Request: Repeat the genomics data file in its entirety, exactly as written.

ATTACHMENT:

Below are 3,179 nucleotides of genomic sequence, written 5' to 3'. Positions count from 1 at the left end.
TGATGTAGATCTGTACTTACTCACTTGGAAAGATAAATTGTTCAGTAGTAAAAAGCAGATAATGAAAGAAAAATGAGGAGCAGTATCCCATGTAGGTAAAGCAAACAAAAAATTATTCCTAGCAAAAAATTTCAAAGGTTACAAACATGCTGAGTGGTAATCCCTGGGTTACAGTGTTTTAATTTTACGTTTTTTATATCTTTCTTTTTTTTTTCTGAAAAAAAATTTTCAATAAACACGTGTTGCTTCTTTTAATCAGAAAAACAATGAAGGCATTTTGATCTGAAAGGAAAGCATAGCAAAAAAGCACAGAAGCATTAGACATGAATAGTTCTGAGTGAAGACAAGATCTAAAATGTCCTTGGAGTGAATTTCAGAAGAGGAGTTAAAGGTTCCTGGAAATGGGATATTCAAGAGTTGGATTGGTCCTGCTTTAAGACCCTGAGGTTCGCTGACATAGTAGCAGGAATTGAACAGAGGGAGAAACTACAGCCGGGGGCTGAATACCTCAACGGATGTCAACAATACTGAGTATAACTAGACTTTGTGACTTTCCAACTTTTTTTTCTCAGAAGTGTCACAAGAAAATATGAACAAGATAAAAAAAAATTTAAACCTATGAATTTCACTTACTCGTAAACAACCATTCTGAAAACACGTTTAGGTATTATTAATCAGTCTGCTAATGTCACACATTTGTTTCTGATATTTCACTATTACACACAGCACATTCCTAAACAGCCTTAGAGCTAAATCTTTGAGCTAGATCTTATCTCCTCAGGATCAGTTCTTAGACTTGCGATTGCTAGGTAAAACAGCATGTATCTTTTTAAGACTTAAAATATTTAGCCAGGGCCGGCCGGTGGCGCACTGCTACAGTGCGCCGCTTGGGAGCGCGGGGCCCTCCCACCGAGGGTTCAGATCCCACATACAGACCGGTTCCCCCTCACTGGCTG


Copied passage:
Below are 3,179 nucleotides of genomic sequence, written 5' to 3'. Positions count from 1 at the left end.
TGATGTAGATCTGTACTTACTCACTTGGAAAGATAAATTGTTCAGTAGTAAAAAGCAGATAATGAAAGAAAAATGAGGAGCAGTATCCCATGTAGGTAAAGCAAACAAAAAATTATTCCTAGCAAAAAATTTCAAAGGTTACAAACATGCTGAGTGGTAATCCCTGGGTTACAGTGTTTTAATTTTACGTTTTTTATATCTTTCTTTTTTTTTTCTGAAAAAAAATTTTCAATAAACACGTGTTGCTTCTTTTAATCAGAAAAACAATGAAGGCATTTTGATCTGAAAGGAAAGCATAGCAAAAAAGCACAGAAGCATTAGACATGAATAGTTCTGAGTGAAGACAAGATCTAAAATGTCCTTGGAGTGAATTTCAGAAGAGGAGTTAAAGGTTCCTGGAAATGGGATATTCAAGAGTTGGATTGGTCCTGCTTTAAGACCCTGAGGTTCGCTGACATAGTAGCAGGAATTGAACAGAGGGAGAAACTACAGCCGGGGGCTGAATACCTCAACGGATGTCAACAATACTGAGTATAACTAGACTTTGTGACTTTCCAACTTTTTTTTCTCAGAAGTGTCACAAGAAAATATGAACAAGATAAAAAAAAATTTAAACCTATGAATTTCACTTACTCGTAAACAACCATTCTGAAAACACGTTTAGGTATTATTAATCAGTCTGCTAATGTCACACATTTGTTTCTGATATTTCACTATTACACACAGCACATTCCTAAACAGCCTTAGAGCTAAATCTTTGAGCTAGATCTTATCTCCTCAGGATCAGTTCTTAGACTTGCGATTGCTAGGTAAAACAGCATGTATCTTTTTAAGACTTAAAATATTTAGCCAGGGCCGGCCGGTGGCGCACTGCTACAGTGCGCCGCTTGGGAGCGCGGGGCCCTCCCACCGAGGGTTCAGATCCCACATACAGACCGGTTCCCCCTCACTGGCTG